Today Ollie Crimmen, the Museum’s curator of fish, came into the studio to help us test the space with a new show about the Great White Shark. Among other questions, we were asking whether Great Whites could ever be found in British waters.
Ollie brought in a famous specimen of a Great White’s jaw, which was originally reported as coming from a 36 foot shark, though subsequent analysis by the Museum estimates it at about 25 feet – still an awesome size. The specimen demonstrates the incredible rows of spare teeth that Great Whites have lined up inside their jaw. If a tooth is lost the next one in line just folds up to take its place.
Great Whites also have tiny teeth all over their skin. This reduces drag as they swim, which has been copied by the designers of the body suits that swimmers wear in competition these days.
So could Great Whites be found in British Waters? Well there are around 40 -45 species of shark that can already be spotted off the British coast. The most common is the amazing basking shark, which filters plankton through its huge mouth. However, none of the reports and grainy photos of supposed Great Whites in Britain have been verified by the Museum thus far.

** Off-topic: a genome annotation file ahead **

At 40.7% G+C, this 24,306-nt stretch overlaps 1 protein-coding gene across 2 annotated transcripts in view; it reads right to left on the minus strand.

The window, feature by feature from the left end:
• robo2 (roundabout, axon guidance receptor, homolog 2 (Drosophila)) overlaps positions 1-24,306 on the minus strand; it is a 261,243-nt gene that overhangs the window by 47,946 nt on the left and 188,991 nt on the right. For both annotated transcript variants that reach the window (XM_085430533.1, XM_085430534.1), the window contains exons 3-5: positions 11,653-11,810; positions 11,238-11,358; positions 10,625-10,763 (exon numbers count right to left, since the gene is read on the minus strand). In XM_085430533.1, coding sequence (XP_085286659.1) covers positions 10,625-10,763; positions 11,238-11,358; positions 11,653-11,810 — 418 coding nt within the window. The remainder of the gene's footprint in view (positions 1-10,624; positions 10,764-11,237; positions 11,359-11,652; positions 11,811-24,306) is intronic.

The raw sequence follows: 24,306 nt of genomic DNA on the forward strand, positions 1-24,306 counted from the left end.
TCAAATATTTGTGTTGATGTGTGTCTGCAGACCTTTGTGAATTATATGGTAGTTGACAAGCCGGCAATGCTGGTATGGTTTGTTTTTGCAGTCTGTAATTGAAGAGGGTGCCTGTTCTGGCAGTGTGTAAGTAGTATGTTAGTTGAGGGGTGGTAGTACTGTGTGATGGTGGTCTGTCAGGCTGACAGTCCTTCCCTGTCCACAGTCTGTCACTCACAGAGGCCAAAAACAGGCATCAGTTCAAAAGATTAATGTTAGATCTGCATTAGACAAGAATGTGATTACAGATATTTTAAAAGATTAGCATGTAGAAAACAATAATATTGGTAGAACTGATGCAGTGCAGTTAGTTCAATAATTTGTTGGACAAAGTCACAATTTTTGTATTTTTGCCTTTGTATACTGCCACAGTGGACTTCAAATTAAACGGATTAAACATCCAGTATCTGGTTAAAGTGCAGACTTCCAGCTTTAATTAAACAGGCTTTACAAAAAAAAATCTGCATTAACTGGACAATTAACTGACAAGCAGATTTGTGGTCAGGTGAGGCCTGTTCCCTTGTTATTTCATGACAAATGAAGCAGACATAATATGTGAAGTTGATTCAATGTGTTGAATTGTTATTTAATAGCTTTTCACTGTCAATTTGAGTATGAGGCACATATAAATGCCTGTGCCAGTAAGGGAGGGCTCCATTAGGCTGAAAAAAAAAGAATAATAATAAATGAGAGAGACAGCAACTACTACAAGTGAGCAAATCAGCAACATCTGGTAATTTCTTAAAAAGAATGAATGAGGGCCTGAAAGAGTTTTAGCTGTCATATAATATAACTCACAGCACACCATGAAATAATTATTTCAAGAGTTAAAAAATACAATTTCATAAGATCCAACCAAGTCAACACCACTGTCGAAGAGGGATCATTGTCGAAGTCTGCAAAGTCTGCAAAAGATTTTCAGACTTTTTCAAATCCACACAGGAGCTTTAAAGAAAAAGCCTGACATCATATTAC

But just when you thought it was safe to go the water, Ollie pointed out that there’s no reason why Great Whites couldn’t come here: the water temperature would be ok for them, they’d be able to live from eating seals, and getting here wouldn’t be difficult. In fact one tagged Great White was recorded as travelling from South Africa to Australia and back in 9 days! So they have no problem swimming huge distances. Think about that next time you take a trip to the seaside.
All about sharks, from the natural History Museum website
A UK charity that promotes the conservation of sharks